I’ve been thinking about this subject, trying to work out what to do, a picture of a Lottery ticket, a poker hand or a set of dice. Then I thought, life is a bit of a lottery. What are the chances of being lost at sea, two days after your son was lost? Must be against the odds.
So what were the Formby and the Coningbeg? Sister ships, from the Clyde Shipping Line, working between Waterford and Liverpool. Exporting livestock, outward to Liverpool, returning with manufactured goods from England, for the Irish market. The Coningbeg was captained by Joseph Lumley, the 2nd Engineer on the Formby was his son William Lumley.
The fortunes of Waterford have always been linked with it’s river and the trade from the sea. So it comes as no surprise that generations of families, earned their livings at sea, but you don’t expect to loose your life and ruin your family’s future through that work.
The two steamers were in Liverpool, making ready for their last journey home before Christmas, a trip they had done many times. S.S.Formby left first, heading out into the Irish Sea, to be followed by the Coningbeg once it had finished loading.
The odds of getting home were somewhat shortened, by the presence of a German U-Boat in the Irish Sea. U-62 spotted the Formby off the coast of Wales on the 15th December 1917. This is what was written in the U-Boat’s log book:
Dark night, westerly wind force 3-4. Shortly before dark a big darkened freighter observed. Pursued attack position. Speed and course 230° of steamer observed.
Bow shot No.1 tube, C/06D Torpedo 2.5m depth. Opponents speed 11knots, interception angle 80°, distance 500m, hit in engine room. Vessel of unknown nationality. After clearance of smoke of the explosion 3-4 minutes after the strike, ship sinks with all hands.
The Coningbeg sat out a storm in Liverpool, before leaving for home on the 17th, the Captain not knowing of the fate of the Formby, and his son William. They entered the Irish Sea unaware of the stalking U-boat.
Very dark, westerly wind force 3 clear. Saw a large darkened vessel, 220° and steamed up to attack. Vessel loaded deep and steaming at 12 knots.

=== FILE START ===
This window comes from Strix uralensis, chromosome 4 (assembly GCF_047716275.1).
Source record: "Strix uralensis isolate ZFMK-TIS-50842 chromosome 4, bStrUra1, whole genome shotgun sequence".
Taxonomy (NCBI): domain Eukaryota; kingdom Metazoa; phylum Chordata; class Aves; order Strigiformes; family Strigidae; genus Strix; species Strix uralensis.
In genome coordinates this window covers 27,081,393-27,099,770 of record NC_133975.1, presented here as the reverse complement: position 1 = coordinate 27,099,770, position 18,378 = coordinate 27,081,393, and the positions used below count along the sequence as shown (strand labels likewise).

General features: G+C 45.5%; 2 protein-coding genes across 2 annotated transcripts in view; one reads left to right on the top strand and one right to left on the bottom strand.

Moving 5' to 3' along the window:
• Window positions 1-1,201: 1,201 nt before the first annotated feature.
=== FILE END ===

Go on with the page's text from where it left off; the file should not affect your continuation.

Night is so dark, target is only recognisable at 1000m with night glasses. Stern tube IV C/06D Torpedo 2.5m depth, distance 500m, angle 80°. Hit amidships. Vessel in flames, breaks in two immediately and sinks with all hands.
83 people lost their lives in those vessels, 67 from Waterford. Their families gathered on the Quay in Waterford, outside the Clyde’s office, but no news came. The body of Annie O’Callahan, Stewardess, was washed onto a beach in Wales, the only body to be recovered. After Christmas the Clyde shipping company declared that they were not coming home, what had become of them was still unknown. It wasn’t until the 1920’s that the 83 were given Service Medals, from England, allowing the families to be given War Pensions.
So, what were the odds of that happening? Well greatly increased, when you add the skill of the captain of the U-Boat, Ernst Hashagen. He could easily be seen as the villain of the piece, but even if he was just following orders, you have to admit he was very good at his job. He is thought to have come to Waterford in the 1940’s, making enquiries about the ships. He went into Phelan’s Barber Shop, run by the son of one of the victims, and told him of his time on U-62. I’ll leave you with his words.
It’s rather dreadful to be steaming thus alongside ones victim knowing that she has ten maybe twenty minutes to live, till fiery death leaps from the sea and blows her to pieces. A solemn mood possesses those few on the bridge. The horror of war silences us.
The moment that the liberating “Fire” rings out, the torpedo is already leaping from it’s tube and on it’s way. No word passes between us. Great experiences render one dumb. We know we did our duty.